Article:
Unlike common misconception, the core DevOps concept is not about automation. DevOps is about bringing harmony and bringing down the silos between the different IT teams in the software delivery cycle. Categorised generally as Development and Operations, DevOps aims to bring down the silos across development, test, operations and infrastructure.

Automation came into the picture to execute on the DevOps vision of removing silos and providing a common process that is objectively automated across all teams.

DevOps is not the same as automation. Automation is the vehicle a DevOps implementation uses to execute on the vision of breaking down silos and aligning processes across teams and functions in the IT delivery value stream. However, there are aspects of DevOps that has nothing to do with automation like creating Multi-disciplinary teams, practicing continuous code check-in and quality analysis, creating common reports and objectives and sharing the artefact responsibility across teams. All of these are soft aspects of DevOps are practices and behaviours that automation cannot help with.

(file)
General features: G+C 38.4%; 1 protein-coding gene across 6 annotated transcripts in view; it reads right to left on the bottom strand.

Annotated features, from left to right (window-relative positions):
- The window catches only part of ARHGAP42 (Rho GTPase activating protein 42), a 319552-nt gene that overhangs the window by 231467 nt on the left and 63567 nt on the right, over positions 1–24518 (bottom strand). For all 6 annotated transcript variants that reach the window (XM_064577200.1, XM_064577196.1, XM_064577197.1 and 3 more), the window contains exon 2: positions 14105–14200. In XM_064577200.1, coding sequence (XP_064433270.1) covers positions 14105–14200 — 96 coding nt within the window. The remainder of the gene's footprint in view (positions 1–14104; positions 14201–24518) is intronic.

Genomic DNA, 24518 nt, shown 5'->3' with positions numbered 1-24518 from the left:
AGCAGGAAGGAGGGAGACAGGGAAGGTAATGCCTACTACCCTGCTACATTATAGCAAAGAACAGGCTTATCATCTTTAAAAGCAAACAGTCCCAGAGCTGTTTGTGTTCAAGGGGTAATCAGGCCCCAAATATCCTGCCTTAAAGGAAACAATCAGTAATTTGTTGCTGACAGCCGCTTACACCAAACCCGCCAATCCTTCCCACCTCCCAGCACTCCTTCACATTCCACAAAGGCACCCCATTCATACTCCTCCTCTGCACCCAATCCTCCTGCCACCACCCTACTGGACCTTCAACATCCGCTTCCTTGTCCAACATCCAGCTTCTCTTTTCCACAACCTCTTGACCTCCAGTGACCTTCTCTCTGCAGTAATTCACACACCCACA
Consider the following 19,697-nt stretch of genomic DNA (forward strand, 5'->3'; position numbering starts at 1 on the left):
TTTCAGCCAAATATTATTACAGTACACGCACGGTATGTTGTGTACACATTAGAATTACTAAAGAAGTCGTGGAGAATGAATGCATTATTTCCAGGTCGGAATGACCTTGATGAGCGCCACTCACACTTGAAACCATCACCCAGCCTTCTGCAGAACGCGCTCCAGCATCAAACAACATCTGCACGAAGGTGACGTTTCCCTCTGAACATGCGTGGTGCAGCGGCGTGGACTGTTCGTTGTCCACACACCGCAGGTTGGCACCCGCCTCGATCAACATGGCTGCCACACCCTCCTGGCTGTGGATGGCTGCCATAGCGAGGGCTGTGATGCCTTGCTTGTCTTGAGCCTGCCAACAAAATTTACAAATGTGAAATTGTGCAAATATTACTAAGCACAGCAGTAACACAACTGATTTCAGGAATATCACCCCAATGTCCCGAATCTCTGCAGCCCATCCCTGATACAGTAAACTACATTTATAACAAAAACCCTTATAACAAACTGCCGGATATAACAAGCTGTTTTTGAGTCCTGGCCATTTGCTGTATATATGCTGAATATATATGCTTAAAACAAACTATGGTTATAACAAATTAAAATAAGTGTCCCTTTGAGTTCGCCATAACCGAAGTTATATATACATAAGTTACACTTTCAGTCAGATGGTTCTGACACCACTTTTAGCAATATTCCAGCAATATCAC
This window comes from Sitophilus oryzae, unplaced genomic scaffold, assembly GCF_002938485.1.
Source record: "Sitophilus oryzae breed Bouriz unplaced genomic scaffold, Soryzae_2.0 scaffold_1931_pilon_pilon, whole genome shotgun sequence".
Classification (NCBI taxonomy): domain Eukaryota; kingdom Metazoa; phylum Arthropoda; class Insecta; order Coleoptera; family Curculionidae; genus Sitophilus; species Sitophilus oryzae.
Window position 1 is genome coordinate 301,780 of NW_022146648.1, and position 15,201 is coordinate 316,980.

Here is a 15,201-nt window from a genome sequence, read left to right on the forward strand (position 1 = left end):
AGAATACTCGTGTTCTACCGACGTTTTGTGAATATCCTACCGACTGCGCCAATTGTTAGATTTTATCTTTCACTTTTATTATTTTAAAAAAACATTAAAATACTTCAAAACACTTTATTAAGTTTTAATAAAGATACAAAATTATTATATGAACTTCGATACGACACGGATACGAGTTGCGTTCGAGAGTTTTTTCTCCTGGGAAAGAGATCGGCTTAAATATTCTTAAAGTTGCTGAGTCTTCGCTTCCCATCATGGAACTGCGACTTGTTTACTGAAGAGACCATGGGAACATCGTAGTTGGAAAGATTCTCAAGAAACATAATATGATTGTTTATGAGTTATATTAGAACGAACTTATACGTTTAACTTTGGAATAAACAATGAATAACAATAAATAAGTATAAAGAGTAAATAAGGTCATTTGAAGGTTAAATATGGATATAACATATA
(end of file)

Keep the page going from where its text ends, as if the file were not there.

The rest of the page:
The short answer is No, but!. Eventually, by adopting DevOps, you are changing how your organisation is delivering software. How you introduce the change depends on your organisation’s dynamics and circumstances. Some organisations may be ready for a change as part of a larger transformation programme. Others are not ready to drastically transform the way they work and DevOps adoption should be phased slowly and driven by a business case for every phase or activity.

DevOps is a methodology for software delivery regardless of the size of the organisation it is running into. From that perspective, DevOps can work in an Enterprise. However, how you introduce and use DevOps in your Enterprise depends on the dynamics, governance (technical and financial) and processes of your organisation.